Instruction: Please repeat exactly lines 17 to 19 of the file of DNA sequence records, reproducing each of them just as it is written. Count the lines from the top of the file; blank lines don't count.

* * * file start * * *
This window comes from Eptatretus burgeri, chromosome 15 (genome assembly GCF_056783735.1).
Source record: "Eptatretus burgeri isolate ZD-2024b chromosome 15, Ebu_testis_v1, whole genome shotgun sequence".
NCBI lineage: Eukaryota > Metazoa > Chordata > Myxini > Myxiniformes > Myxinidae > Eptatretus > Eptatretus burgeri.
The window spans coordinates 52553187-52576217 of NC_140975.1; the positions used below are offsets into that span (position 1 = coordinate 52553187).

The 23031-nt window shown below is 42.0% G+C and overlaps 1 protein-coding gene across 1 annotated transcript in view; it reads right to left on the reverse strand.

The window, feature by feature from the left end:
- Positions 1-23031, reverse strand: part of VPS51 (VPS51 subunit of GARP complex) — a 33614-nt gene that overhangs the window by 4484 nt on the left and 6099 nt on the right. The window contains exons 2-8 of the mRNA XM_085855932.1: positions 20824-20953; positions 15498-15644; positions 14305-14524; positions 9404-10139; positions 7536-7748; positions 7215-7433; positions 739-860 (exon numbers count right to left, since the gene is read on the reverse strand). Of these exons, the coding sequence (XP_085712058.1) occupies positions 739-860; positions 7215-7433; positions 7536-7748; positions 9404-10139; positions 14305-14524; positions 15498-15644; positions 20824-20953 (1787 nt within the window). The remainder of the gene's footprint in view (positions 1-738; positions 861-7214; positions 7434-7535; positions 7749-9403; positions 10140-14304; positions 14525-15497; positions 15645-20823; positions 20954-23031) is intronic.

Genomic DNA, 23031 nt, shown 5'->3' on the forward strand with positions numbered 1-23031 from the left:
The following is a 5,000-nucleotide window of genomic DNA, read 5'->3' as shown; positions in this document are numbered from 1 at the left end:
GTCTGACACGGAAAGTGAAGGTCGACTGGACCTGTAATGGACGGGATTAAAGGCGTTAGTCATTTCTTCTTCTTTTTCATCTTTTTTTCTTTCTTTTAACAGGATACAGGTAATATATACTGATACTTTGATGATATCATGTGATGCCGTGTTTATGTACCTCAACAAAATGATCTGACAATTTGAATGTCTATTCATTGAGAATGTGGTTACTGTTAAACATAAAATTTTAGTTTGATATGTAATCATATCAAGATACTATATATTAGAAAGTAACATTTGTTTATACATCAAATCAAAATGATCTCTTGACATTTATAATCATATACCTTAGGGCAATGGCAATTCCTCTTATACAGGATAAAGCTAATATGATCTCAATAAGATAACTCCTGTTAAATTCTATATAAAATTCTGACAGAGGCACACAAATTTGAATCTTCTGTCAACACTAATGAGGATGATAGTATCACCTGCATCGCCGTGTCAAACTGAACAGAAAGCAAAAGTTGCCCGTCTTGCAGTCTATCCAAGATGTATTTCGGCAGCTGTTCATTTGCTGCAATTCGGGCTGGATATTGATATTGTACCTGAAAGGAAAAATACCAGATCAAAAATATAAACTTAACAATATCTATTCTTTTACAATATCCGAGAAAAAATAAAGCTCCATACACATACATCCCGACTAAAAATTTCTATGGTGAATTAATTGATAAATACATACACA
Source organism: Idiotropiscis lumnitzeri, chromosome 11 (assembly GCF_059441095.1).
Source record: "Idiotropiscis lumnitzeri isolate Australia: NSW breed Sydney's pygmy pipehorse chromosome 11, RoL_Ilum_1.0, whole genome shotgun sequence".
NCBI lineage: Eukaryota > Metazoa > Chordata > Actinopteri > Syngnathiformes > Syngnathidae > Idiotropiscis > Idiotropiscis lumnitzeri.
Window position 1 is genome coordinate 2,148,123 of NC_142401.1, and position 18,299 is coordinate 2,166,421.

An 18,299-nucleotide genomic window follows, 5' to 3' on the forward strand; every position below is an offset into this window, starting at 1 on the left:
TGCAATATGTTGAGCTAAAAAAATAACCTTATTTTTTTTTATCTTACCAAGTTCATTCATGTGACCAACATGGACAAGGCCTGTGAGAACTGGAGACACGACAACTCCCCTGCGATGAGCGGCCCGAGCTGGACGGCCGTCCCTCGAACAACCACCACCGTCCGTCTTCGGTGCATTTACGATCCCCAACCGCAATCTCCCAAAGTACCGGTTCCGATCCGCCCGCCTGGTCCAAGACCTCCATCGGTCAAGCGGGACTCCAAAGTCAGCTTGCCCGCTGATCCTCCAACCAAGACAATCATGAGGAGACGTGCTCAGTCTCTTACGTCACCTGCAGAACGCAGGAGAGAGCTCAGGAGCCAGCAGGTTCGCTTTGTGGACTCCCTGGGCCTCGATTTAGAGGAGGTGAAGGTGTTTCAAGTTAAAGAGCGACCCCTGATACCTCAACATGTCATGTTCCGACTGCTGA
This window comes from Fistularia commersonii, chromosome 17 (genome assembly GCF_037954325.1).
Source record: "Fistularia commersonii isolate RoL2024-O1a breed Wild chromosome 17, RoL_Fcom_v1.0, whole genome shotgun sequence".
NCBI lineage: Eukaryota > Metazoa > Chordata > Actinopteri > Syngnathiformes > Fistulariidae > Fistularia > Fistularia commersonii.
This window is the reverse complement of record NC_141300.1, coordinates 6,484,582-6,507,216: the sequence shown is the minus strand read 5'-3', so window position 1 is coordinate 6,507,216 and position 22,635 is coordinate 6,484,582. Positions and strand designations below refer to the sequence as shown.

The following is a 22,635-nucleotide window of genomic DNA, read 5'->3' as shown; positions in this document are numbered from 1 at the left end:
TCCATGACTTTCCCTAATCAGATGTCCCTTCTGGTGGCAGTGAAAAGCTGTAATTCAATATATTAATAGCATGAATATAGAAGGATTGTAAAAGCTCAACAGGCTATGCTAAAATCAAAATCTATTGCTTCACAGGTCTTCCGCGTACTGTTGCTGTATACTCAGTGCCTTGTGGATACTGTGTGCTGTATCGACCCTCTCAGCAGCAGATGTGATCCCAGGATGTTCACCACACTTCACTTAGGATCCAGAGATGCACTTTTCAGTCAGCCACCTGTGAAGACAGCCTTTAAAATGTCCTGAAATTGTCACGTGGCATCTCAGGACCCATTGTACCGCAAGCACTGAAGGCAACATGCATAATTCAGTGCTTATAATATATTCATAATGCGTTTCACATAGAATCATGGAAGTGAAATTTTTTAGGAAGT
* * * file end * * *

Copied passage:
This window comes from Fistularia commersonii, chromosome 17 (genome assembly GCF_037954325.1).
Source record: "Fistularia commersonii isolate RoL2024-O1a breed Wild chromosome 17, RoL_Fcom_v1.0, whole genome shotgun sequence".
NCBI lineage: Eukaryota > Metazoa > Chordata > Actinopteri > Syngnathiformes > Fistulariidae > Fistularia > Fistularia commersonii.